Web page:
William Roscoe Leake, better known by his stage name Willi Ninja, made an impactful mark on voguing. Voguing is an American dance form combining fashion-oriented poses with intricate mime-like choreography to form an exciting form of dancing known as Voguing.
House of Ninja and is well known for his appearance in the documentary film Paris is Burning. Unfortunately, he passed away from heart failure related to HIV/AIDS on September 2, 2006 in New York City.
Early Life and Education
Willi Ninja was widely revered as the godfather of voguing. Featured prominently in Malcolm McLaren’s “Deep in Vogue” music video, Willi Ninja became an important figure within ballroom culture and LGBTQ studies before mentoring young dancers and models until his untimely passing at 46 years of age.
William Roscoe Leake was born April 12th 1961 and raised in Flushing Queens. His mother encouraged and supported his identity and talents by taking him to ballet performances at Apollo Theater; although she could not afford dance lessons herself, William taught himself dance moves that became his signature style.
Willi Ninja was an unapologetic individual who defied social norms. A master of his craft, Willi Ninja made history for Black LGBT artists.
William Roscoe Leake, better known by his nickname Willi Ninja, was an iconic figure in Harlem ballroom culture and the godfather of voguing. This dance form blends fashion poses with martial arts-influenced movements for an aesthetic experience similar to Fred Astaire and Olympic gymnasts; its creator was greatly inspired by haute couture fashion houses as well as Fred Astaire himself.
Ninja created the House of Ninja, an ensemble which functioned both as dance troupe and extended social family. He provided models such as Naomi Campbell with early advice to improve their strutting skills.
Madonna immortalized his choreography for their hit 1990 song and video, “Vogue”. Unfortunately, he passed away at 45 from complications associated with AIDS on September 2, 2006 but his legacy remains alive today among LGBTQ and gender nonconforming individuals alike.
Achievement and Honors
William Roscoe Leake, commonly referred to as Willi Ninja, was an influential dancer who helped pioneer and define voguing. This dance form combines stylish poses with intricate movements inspired by mime and martial arts.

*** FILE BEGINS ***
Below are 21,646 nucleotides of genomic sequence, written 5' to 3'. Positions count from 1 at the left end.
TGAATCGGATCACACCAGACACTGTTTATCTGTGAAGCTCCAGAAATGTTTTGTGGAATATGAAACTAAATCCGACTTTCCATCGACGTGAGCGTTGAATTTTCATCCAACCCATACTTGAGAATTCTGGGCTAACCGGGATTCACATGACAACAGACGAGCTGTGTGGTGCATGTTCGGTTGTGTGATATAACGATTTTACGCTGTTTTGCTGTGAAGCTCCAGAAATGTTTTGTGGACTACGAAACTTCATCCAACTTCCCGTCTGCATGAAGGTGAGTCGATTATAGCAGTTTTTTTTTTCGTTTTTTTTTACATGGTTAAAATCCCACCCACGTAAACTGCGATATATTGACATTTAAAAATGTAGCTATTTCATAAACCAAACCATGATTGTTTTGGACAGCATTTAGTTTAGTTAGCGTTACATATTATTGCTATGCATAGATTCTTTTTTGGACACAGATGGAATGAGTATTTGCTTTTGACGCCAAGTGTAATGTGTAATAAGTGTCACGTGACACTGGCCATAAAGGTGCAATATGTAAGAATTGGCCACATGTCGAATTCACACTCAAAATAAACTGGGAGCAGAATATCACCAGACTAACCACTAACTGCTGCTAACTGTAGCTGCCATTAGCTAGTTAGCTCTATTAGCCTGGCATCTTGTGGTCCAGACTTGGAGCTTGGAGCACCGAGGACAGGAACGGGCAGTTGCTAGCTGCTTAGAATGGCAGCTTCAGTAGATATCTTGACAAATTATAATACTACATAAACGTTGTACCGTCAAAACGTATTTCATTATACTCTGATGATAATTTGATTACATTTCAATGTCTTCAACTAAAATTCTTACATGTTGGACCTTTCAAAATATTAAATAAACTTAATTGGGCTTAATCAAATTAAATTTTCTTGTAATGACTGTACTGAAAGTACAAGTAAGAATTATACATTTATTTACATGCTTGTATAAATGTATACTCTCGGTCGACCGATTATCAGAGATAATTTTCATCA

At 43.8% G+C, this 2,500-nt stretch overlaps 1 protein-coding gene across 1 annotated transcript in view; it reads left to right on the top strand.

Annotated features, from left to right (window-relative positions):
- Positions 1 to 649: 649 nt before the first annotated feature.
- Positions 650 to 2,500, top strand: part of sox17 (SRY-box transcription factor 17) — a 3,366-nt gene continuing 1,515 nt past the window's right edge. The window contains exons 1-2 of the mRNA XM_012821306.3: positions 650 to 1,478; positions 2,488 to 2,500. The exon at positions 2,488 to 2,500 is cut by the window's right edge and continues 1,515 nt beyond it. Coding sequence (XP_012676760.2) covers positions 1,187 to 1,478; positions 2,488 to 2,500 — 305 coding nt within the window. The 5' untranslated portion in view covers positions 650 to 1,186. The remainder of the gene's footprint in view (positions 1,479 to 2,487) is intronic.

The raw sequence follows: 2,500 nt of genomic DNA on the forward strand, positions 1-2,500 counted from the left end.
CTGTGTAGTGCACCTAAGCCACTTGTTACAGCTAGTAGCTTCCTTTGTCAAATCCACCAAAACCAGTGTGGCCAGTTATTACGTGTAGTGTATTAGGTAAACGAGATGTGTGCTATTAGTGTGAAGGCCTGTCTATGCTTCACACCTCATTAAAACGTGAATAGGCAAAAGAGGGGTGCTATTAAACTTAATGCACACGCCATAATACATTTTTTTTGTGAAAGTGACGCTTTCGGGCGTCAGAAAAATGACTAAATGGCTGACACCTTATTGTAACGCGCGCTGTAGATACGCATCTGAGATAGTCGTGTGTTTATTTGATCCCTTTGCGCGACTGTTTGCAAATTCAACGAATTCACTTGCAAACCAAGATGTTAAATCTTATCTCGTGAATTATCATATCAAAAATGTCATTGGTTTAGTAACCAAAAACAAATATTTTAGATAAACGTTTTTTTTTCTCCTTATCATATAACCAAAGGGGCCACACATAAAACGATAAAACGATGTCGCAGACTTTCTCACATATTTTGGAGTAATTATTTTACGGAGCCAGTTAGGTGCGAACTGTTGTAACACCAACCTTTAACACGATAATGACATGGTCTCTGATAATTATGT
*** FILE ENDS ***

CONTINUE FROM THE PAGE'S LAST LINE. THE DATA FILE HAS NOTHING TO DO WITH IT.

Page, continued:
His involvement in Harlem ballroom scene included co-founding House of Ninja in 1982 – an LGBTQ Black and Latino queer network serving as each other’s chosen family and encouraging togetherness. Additionally, he participated in drag balls alongside members of House.
Following his debut appearance in Paris is Burning, he went on to become a choreographer and performer who later inspired many artists who immortalized his moves in their music videos. Unfortunately, on September 2, 2006 due to heart complications caused by AIDS complications he passed away, yet his legacy continues to impact dancers and performers worldwide even today.
William Roscoe Leake was raised in Flushing, Queens by a loving and supportive mother who encouraged him to attend ballet lessons at Apollo Theater and later to join Harlem ballroom communities called houses that offered extended family support through dance. Leake eventually led House of Ninja and appeared in music videos such as Malcolm McLaren’s “Deep in Vogue”.
As soon as he appeared in Jennie Livingston’s documentary film Paris Is Burning, he made voguing an international phenomenon. He even modelled for designers like Theirry Mugler and Jean-Paul Gaultier’s runway shows while teaching models such as Iman how to walk.
William Roscoe Leake, commonly referred to by his stage name Willi Ninja, was an American dancer renowned for popularizing the ballroom style known as voguing among members of Harlem LGBTQ community. He appeared as a featured performer in 1990 documentary film Paris Is Burning and later served as model for fashion designers.
Ninja was born in 1961 and dedicated much of his life to caring for Esther, who suffered from Parkinson’s disease. Esther’s devotion inspired Ninja to pursue dance as a career path; often accompanying her to ballet performances at the Apollo Theater where he learned from other performers.
Ninja also worked as a runway model for Jean-Paul Gaultier and taught female models femininity before opening his own modeling agency Elements of Ninja in 2004. Unfortunately, Ninja passed away due to AIDS-related heart failure on September 2, 2006 in New York City.